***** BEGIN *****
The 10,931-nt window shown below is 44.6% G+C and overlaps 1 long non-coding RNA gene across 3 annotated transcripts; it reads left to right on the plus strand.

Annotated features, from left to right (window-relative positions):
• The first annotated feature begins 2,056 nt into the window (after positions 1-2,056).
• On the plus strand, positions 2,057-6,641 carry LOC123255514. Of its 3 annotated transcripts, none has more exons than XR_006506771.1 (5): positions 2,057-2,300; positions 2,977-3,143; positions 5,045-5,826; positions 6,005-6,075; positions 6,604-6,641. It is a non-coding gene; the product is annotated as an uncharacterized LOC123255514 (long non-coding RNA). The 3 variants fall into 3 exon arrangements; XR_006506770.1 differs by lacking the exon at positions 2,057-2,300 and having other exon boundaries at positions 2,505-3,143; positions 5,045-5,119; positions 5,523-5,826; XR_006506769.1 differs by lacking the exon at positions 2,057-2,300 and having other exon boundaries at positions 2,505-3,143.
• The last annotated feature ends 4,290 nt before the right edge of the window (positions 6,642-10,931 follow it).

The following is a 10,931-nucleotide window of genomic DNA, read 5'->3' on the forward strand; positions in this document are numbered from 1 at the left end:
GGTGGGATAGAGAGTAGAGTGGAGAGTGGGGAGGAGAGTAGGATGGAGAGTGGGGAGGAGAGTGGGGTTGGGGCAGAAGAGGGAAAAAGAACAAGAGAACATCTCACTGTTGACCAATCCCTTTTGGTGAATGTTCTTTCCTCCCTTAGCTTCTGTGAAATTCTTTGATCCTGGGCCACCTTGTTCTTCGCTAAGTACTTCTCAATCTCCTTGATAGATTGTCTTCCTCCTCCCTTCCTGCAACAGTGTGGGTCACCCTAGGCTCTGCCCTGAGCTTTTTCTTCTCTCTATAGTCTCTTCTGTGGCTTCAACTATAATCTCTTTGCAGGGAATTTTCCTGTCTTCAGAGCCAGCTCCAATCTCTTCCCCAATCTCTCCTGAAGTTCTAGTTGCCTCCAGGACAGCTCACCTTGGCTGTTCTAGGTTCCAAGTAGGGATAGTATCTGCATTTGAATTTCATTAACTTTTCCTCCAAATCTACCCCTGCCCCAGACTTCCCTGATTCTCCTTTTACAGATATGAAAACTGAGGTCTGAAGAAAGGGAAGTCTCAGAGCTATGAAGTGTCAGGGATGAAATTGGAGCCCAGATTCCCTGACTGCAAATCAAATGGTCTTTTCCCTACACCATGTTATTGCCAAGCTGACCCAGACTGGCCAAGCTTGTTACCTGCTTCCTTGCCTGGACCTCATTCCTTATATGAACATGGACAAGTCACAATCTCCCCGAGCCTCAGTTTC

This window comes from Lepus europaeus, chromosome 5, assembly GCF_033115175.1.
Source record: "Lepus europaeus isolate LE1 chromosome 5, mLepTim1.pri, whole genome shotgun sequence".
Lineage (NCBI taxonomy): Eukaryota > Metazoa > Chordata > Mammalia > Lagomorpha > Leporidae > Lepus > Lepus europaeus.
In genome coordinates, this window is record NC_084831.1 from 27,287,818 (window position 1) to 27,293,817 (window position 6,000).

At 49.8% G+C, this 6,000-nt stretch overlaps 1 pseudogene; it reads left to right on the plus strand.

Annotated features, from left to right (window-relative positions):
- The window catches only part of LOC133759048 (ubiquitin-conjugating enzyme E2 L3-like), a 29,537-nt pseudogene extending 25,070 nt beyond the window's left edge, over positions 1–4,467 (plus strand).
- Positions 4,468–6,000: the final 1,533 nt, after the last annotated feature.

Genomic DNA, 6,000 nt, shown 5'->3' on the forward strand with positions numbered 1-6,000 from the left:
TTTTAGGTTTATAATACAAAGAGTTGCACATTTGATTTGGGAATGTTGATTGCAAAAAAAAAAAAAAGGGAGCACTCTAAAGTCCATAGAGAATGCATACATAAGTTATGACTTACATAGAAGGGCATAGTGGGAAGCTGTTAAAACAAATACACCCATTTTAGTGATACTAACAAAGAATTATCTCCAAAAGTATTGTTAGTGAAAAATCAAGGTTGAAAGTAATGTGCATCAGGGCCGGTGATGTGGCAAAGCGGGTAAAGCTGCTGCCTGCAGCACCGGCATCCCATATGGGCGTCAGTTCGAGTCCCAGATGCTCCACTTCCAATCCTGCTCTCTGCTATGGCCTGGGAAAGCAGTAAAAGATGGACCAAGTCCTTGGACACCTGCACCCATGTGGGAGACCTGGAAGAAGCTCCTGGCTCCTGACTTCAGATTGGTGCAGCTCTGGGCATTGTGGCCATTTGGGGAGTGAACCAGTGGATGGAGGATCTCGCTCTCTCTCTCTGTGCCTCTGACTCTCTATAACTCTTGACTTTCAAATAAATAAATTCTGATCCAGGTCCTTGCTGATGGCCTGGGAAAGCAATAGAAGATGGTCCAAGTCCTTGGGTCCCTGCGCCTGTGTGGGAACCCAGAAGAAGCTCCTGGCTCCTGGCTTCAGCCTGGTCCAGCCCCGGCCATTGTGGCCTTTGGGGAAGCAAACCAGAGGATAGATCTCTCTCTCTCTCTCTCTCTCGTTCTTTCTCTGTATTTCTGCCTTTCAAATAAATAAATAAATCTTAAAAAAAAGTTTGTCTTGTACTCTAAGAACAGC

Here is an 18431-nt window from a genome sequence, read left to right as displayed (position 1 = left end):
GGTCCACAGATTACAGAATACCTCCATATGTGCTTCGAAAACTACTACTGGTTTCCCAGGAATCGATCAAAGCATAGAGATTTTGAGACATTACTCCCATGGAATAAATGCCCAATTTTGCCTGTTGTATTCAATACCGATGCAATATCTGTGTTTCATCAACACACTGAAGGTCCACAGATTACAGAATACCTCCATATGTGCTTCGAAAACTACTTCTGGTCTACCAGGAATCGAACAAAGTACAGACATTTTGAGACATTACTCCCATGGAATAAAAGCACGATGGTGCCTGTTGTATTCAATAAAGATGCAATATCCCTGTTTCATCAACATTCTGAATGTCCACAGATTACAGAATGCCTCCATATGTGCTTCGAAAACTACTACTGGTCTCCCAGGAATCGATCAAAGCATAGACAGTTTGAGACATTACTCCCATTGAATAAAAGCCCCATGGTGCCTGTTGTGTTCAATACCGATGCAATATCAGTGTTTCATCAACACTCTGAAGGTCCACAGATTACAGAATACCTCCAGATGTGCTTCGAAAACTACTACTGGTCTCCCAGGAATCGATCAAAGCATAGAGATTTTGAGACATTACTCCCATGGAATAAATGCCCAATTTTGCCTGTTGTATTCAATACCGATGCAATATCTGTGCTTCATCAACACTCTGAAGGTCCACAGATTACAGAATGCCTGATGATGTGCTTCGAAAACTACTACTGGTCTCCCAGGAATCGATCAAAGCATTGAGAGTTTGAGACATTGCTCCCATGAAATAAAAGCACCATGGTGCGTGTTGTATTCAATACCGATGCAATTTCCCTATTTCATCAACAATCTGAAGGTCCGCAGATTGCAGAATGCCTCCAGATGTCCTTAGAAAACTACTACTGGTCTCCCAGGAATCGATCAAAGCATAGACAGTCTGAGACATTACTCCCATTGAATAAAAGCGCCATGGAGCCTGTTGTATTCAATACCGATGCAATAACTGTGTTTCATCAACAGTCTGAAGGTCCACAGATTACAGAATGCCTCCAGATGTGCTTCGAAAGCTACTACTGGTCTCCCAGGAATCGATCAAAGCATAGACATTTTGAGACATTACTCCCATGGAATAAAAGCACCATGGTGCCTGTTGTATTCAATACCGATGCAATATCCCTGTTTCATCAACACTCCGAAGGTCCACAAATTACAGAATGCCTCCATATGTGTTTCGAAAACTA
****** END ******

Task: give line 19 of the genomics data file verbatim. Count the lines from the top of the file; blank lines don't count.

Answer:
GGTCCACAGATTACAGAATACCTCCATATGTGCTTCGAAAACTACTACTGGTTTCCCAGGAATCGATCAAAGCATAGAGATTTTGAGACATTACTCCCATGGAATAAATGCCCAATTTTGCCTGTTGTATTCAATACCGATGCAATATCTGTGTTTCATCAACACACTGAAGGTCCACAGATTACAGAATACCTCCATATGTGCTTCGAAAACTACTTCTGGTCTACCAGGAATCGAACAAAGTACAGACATTTTGAGACATTACTCCCATGGAATAAAAGCACGATGGTGCCTGTTGTATTCAATAAAGATGCAATATCCCTGTTTCATCAACATTCTGAATGTCCACAGATTACAGAATGCCTCCATATGTGCTTCGAAAACTACTACTGGTCTCCCAGGAATCGATCAAAGCATAGACAGTTTGAGACATTACTCCCATTGAATAAAAGCCCCATGGTGCCTGTTGTGTTCAATACCGATGCAATATCAGTGTTTCATCAACACTCTGAAGGTCCACAGATTACAGAATACCTCCAGATGTGCTTCGAAAACTACTACTGGTCTCCCAGGAATCGATCAAAGCATAGAGATTTTGAGACATTACTCCCATGGAATAAATGCCCAATTTTGCCTGTTGTATTCAATACCGATGCAATATCTGTGCTTCATCAACACTCTGAAGGTCCACAGATTACAGAATGCCTGATGATGTGCTTCGAAAACTACTACTGGTCTCCCAGGAATCGATCAAAGCATTGAGAGTTTGAGACATTGCTCCCATGAAATAAAAGCACCATGGTGCGTGTTGTATTCAATACCGATGCAATTTCCCTATTTCATCAACAATCTGAAGGTCCGCAGATTGCAGAATGCCTCCAGATGTCCTTAGAAAACTACTACTGGTCTCCCAGGAATCGATCAAAGCATAGACAGTCTGAGACATTACTCCCATTGAATAAAAGCGCCATGGAGCCTGTTGTATTCAATACCGATGCAATAACTGTGTTTCATCAACAGTCTGAAGGTCCACAGATTACAGAATGCCTCCAGATGTGCTTCGAAAGCTACTACTGGTCTCCCAGGAATCGATCAAAGCATAGACATTTTGAGACATTACTCCCATGGAATAAAAGCACCATGGTGCCTGTTGTATTCAATACCGATGCAATATCCCTGTTTCATCAACACTCCGAAGGTCCACAAATTACAGAATGCCTCCATATGTGTTTCGAAAACTA